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Technology Use Planning Overview

Technology Use Planning Overview

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Published by danielmatthews
This is a technology use planning overview for a high school north of Atlanta, GA.
This is a technology use planning overview for a high school north of Atlanta, GA.

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Published by: danielmatthews on Sep 22, 2013
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Daniel Matthews EDTECH 501 July 2012 Boise State University Technology Use Planning Overview When the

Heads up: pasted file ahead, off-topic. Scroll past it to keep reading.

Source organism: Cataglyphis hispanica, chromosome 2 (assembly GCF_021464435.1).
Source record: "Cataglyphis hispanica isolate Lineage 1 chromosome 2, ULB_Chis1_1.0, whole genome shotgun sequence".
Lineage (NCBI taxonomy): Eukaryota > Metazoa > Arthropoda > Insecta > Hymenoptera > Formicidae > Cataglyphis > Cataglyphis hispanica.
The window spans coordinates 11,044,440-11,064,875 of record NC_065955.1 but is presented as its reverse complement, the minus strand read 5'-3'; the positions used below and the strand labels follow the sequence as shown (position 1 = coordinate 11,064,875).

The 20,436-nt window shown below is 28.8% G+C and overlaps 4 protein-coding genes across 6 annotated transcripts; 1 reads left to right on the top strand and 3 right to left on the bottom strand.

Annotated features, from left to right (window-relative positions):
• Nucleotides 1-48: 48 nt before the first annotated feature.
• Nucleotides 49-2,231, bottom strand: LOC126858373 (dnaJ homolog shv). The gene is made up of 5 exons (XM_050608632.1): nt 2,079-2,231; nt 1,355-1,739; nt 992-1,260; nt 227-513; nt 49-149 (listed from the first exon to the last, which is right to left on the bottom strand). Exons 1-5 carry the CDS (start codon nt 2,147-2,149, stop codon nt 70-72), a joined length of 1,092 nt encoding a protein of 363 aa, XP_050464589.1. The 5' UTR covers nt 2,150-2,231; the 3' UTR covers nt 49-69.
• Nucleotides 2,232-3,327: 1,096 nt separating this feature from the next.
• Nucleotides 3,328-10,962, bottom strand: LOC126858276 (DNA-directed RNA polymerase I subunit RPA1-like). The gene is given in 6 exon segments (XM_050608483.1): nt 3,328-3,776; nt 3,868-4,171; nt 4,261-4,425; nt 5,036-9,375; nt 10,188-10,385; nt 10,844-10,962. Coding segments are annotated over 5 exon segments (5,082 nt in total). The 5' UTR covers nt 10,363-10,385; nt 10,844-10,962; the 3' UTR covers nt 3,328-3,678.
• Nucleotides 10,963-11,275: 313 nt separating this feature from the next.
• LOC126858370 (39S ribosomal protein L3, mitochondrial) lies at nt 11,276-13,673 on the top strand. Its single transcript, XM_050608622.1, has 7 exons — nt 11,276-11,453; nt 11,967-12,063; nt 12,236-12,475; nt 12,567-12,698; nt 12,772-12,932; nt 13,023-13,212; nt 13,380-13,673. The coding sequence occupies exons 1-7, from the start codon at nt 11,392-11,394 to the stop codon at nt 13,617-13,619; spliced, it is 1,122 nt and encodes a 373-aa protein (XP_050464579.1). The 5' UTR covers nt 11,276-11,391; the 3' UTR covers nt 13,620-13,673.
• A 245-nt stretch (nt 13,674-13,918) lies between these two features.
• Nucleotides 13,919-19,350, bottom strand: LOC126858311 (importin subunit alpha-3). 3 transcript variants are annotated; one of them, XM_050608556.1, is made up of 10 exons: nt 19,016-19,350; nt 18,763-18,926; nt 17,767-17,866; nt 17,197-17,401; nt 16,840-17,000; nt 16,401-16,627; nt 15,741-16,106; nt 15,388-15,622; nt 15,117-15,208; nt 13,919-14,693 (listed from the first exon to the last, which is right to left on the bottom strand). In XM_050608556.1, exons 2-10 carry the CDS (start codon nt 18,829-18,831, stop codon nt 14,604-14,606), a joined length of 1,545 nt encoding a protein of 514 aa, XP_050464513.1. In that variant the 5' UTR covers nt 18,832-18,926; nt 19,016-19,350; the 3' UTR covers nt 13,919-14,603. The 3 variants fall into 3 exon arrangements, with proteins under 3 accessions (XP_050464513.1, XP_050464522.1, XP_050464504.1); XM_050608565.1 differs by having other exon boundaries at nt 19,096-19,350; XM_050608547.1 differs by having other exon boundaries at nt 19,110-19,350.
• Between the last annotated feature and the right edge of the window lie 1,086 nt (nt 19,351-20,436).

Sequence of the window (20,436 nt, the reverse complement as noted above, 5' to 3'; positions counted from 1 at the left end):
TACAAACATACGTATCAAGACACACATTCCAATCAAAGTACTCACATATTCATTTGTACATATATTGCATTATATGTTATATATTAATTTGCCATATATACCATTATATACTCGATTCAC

internet was brand new, articles came out warning consumers to avoid this thing called “the Internet” because it would allow criminals to come into our homes electronically and steal our money and our identities. Some school systems continue to take this approach when it comes to technology. They choose to stay as far away as possible and continue to educate students the way it has always been done. Unfortunately for those systems, society is rapidly changing as is technology. Technology planning is the process of planning what technology will be needed but also how it will be purchased and how it will be implemented into the classroom. In his article “Developing Effective Technology Plans” John See (See, 1992) recommends that technology plans do not need to be planned out more than a year. He comments that if we commit to technology too far in advance we may commit to purchasing technology that will be outdated by the time it arrives. I agree with the part about committing to outdated technology, but it is important for systems to continue to plan budget money toward technology and this may require a five year plan. An important long-term plan could include numbers of students and teachers using technology in the classroom. Five years ago few would have guessed how popular personal devices would have been. Flexible school systems have school-wide wireless access to accommodate those students who desire to use their technology. It is important to those working on the plan to set long-term goals, but be willing to change in the middle of the plan. The “Guidebook for Developing an Effective Instructional Technology Plan” cites an illustration where they say a technology plan is like the water cycle. It doesn’t really have a start or stopping point but it is always a work in progress. A school needs to have a mix of short term and long term goals and plans when it comes to technology (Graduate, 1996). Even if the school has long terms goals, these should be looked at about every 6 months to make sure the technology purchases are not outdated. With the rapid changing technology it is very important to have a committee of educators who are responsible to keep the plan changing regularly. They should be people in the school who are using technology and trying hard to keep up to date on the new technology coming out. Another important part of the plan is the implementation of technology. In order for teachers to use technology effectively they need to know what technology is available to them (See, 1992). The plan has to have a way to implement this, whether it is the members of the committee or a general professional development session. In order to have technology used in the classroom, it is crucial that teachers understand what technology is available to them and how to use it. An effective plan will not put in technology for the sake of teaching kids about technology. It will inspire the system to integrate technology into the very fiber of the classroom. Technology can take kids places they never dreamed of going. At the same time, in the same room, three different students can have